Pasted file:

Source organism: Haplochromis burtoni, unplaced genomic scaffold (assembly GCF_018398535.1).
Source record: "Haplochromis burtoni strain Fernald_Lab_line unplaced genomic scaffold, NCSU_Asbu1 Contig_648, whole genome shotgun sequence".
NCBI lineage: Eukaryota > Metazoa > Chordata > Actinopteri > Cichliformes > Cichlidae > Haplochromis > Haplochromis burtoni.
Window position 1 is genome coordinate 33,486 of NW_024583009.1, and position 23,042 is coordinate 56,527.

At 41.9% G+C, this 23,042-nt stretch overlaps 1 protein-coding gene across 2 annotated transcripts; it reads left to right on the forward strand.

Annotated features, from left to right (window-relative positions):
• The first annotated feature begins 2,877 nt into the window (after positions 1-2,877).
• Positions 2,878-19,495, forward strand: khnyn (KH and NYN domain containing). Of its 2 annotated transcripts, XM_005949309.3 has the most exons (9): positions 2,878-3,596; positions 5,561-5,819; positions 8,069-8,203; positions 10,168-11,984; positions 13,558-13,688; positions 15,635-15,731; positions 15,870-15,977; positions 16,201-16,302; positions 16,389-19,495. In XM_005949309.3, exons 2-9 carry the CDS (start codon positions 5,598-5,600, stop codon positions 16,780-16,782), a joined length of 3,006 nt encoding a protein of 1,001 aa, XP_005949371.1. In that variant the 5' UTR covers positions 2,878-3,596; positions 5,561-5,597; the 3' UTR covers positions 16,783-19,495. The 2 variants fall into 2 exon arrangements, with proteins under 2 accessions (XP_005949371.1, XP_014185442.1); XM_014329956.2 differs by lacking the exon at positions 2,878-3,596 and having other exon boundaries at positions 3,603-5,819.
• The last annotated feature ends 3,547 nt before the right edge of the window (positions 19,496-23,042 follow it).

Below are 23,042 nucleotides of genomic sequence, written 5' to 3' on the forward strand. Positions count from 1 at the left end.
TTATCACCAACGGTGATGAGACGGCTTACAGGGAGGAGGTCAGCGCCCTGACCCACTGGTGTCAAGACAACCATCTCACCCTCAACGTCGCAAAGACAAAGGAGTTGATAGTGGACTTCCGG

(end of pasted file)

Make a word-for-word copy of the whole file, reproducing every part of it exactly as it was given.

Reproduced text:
Source organism: Haplochromis burtoni, unplaced genomic scaffold (assembly GCF_018398535.1).
Source record: "Haplochromis burtoni strain Fernald_Lab_line unplaced genomic scaffold, NCSU_Asbu1 Contig_648, whole genome shotgun sequence".
NCBI lineage: Eukaryota > Metazoa > Chordata > Actinopteri > Cichliformes > Cichlidae > Haplochromis > Haplochromis burtoni.
Window position 1 is genome coordinate 33,486 of NW_024583009.1, and position 23,042 is coordinate 56,527.

At 41.9% G+C, this 23,042-nt stretch overlaps 1 protein-coding gene across 2 annotated transcripts; it reads left to right on the forward strand.

Annotated features, from left to right (window-relative positions):
• The first annotated feature begins 2,877 nt into the window (after positions 1-2,877).
• Positions 2,878-19,495, forward strand: khnyn (KH and NYN domain containing). Of its 2 annotated transcripts, XM_005949309.3 has the most exons (9): positions 2,878-3,596; positions 5,561-5,819; positions 8,069-8,203; positions 10,168-11,984; positions 13,558-13,688; positions 15,635-15,731; positions 15,870-15,977; positions 16,201-16,302; positions 16,389-19,495. In XM_005949309.3, exons 2-9 carry the CDS (start codon positions 5,598-5,600, stop codon positions 16,780-16,782), a joined length of 3,006 nt encoding a protein of 1,001 aa, XP_005949371.1. In that variant the 5' UTR covers positions 2,878-3,596; positions 5,561-5,597; the 3' UTR covers positions 16,783-19,495. The 2 variants fall into 2 exon arrangements, with proteins under 2 accessions (XP_005949371.1, XP_014185442.1); XM_014329956.2 differs by lacking the exon at positions 2,878-3,596 and having other exon boundaries at positions 3,603-5,819.
• The last annotated feature ends 3,547 nt before the right edge of the window (positions 19,496-23,042 follow it).

Below are 23,042 nucleotides of genomic sequence, written 5' to 3' on the forward strand. Positions count from 1 at the left end.
TTATCACCAACGGTGATGAGACGGCTTACAGGGAGGAGGTCAGCGCCCTGACCCACTGGTGTCAAGACAACCATCTCACCCTCAACGTCGCAAAGACAAAGGAGTTGATAGTGGACTTCCGG